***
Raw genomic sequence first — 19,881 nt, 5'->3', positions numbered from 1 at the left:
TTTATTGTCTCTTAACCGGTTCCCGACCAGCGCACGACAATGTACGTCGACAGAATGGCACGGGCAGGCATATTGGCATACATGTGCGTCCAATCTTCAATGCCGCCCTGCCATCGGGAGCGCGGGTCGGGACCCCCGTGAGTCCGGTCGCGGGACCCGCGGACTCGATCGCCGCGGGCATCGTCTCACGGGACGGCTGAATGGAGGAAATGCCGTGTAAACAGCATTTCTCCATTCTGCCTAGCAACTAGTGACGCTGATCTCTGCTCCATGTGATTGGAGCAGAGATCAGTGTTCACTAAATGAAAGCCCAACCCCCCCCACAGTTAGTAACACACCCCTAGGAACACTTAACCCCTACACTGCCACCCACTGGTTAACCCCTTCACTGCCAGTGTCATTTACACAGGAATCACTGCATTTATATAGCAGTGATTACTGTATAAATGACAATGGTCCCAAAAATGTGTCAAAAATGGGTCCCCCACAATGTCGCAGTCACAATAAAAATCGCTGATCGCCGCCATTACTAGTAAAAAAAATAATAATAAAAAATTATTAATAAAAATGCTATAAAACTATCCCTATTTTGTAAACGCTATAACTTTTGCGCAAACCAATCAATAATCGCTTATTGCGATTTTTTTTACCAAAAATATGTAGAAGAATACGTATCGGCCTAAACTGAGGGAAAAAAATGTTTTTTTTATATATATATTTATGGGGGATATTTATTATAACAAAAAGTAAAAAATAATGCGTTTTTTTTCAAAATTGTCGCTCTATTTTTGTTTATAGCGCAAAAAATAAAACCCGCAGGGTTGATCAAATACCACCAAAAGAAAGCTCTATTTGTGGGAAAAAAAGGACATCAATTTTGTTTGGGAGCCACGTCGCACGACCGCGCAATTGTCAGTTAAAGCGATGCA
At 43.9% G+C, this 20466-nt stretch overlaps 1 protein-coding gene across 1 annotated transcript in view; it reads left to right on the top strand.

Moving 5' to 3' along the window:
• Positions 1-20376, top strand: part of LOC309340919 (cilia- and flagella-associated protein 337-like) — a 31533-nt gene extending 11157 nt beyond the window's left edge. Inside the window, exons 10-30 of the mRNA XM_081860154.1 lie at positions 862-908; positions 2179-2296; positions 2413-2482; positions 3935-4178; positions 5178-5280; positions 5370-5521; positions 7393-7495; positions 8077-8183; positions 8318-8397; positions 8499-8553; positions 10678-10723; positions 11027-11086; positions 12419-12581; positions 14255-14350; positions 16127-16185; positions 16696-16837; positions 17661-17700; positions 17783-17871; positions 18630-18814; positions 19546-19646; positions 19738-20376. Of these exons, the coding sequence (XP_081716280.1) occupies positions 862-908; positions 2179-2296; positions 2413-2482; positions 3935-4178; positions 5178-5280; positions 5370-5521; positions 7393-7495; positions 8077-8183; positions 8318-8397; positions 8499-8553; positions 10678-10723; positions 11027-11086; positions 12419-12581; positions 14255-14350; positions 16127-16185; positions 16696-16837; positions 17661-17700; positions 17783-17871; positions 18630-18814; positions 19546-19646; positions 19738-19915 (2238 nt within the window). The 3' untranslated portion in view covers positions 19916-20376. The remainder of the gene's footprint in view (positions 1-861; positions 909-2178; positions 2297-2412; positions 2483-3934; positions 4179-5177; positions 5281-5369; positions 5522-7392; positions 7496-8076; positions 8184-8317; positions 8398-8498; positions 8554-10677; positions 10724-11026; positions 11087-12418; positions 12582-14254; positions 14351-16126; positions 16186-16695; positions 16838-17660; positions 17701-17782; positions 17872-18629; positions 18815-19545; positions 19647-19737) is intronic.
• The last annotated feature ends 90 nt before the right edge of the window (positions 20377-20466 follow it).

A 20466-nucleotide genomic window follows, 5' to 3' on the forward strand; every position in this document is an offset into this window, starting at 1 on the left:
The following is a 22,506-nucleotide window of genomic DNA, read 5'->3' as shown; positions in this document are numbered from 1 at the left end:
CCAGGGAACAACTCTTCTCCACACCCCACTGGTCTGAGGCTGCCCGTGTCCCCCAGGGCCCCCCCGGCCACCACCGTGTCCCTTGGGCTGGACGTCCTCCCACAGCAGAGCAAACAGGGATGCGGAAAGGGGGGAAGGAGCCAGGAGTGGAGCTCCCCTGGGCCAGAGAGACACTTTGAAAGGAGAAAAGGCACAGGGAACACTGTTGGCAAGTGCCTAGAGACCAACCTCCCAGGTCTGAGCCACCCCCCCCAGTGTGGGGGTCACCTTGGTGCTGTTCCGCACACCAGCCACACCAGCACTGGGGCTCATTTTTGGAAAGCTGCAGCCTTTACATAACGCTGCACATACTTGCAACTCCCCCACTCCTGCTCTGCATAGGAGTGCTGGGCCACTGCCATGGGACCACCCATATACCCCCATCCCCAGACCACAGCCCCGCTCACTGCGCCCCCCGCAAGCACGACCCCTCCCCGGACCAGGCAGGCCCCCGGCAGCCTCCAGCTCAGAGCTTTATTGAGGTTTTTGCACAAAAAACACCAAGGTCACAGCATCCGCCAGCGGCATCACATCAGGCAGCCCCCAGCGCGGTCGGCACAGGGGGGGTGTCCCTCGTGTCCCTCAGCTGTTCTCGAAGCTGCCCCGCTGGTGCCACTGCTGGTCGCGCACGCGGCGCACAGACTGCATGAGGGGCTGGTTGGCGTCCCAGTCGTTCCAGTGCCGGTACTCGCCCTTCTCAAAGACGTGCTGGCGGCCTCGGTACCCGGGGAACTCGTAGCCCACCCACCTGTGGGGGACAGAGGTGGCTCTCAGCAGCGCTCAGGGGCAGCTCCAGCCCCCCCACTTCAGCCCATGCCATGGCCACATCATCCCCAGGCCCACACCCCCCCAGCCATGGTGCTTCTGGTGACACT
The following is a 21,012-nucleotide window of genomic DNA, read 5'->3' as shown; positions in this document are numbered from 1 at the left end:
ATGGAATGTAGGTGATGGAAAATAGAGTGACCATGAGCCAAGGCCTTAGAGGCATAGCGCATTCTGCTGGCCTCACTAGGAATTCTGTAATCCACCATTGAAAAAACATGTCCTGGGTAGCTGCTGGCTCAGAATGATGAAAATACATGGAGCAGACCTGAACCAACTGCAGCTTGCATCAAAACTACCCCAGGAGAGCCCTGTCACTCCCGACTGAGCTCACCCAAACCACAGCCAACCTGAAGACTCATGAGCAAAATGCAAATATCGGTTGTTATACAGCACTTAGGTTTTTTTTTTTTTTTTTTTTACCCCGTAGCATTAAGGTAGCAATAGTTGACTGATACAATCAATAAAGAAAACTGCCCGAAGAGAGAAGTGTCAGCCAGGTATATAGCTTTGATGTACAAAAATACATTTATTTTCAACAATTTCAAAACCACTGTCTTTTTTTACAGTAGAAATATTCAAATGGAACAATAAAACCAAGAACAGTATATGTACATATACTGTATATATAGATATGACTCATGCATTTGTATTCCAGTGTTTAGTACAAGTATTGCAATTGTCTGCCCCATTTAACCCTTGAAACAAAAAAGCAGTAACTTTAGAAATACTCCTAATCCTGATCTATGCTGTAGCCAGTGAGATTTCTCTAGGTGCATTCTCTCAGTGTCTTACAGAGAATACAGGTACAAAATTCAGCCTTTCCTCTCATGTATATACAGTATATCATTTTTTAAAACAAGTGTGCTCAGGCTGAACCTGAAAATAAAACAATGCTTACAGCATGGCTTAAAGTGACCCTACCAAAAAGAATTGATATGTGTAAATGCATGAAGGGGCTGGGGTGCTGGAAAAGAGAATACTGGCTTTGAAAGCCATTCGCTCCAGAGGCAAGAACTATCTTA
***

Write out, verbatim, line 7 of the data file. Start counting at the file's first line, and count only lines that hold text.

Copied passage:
A 20466-nucleotide genomic window follows, 5' to 3' on the forward strand; every position in this document is an offset into this window, starting at 1 on the left: